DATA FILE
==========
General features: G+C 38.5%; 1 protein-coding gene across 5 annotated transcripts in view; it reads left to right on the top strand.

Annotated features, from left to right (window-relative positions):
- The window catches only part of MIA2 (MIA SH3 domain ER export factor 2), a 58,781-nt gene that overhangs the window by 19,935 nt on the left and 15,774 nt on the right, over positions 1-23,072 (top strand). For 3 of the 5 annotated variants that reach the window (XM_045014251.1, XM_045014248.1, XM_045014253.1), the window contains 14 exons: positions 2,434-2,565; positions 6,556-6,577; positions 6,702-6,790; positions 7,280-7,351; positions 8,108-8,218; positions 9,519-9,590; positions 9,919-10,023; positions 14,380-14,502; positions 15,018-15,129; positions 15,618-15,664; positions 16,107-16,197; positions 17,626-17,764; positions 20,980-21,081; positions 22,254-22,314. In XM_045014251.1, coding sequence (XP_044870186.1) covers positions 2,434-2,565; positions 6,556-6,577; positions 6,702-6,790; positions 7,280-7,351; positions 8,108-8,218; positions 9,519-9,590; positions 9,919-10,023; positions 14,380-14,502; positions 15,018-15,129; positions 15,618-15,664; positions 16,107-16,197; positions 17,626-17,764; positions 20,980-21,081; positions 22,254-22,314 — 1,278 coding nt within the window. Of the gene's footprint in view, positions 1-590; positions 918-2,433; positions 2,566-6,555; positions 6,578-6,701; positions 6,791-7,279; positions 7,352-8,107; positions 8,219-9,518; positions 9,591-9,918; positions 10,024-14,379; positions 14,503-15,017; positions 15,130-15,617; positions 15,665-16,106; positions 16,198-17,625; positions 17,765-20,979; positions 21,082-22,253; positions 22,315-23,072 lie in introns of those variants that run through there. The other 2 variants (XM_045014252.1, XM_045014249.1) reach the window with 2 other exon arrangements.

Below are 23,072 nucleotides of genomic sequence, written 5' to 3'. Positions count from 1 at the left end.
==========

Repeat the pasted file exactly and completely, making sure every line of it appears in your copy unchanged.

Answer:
General features: G+C 38.5%; 1 protein-coding gene across 5 annotated transcripts in view; it reads left to right on the top strand.

Annotated features, from left to right (window-relative positions):
- The window catches only part of MIA2 (MIA SH3 domain ER export factor 2), a 58,781-nt gene that overhangs the window by 19,935 nt on the left and 15,774 nt on the right, over positions 1-23,072 (top strand). For 3 of the 5 annotated variants that reach the window (XM_045014251.1, XM_045014248.1, XM_045014253.1), the window contains 14 exons: positions 2,434-2,565; positions 6,556-6,577; positions 6,702-6,790; positions 7,280-7,351; positions 8,108-8,218; positions 9,519-9,590; positions 9,919-10,023; positions 14,380-14,502; positions 15,018-15,129; positions 15,618-15,664; positions 16,107-16,197; positions 17,626-17,764; positions 20,980-21,081; positions 22,254-22,314. In XM_045014251.1, coding sequence (XP_044870186.1) covers positions 2,434-2,565; positions 6,556-6,577; positions 6,702-6,790; positions 7,280-7,351; positions 8,108-8,218; positions 9,519-9,590; positions 9,919-10,023; positions 14,380-14,502; positions 15,018-15,129; positions 15,618-15,664; positions 16,107-16,197; positions 17,626-17,764; positions 20,980-21,081; positions 22,254-22,314 — 1,278 coding nt within the window. Of the gene's footprint in view, positions 1-590; positions 918-2,433; positions 2,566-6,555; positions 6,578-6,701; positions 6,791-7,279; positions 7,352-8,107; positions 8,219-9,518; positions 9,591-9,918; positions 10,024-14,379; positions 14,503-15,017; positions 15,130-15,617; positions 15,665-16,106; positions 16,198-17,625; positions 17,765-20,979; positions 21,082-22,253; positions 22,315-23,072 lie in introns of those variants that run through there. The other 2 variants (XM_045014252.1, XM_045014249.1) reach the window with 2 other exon arrangements.

Below are 23,072 nucleotides of genomic sequence, written 5' to 3'. Positions count from 1 at the left end.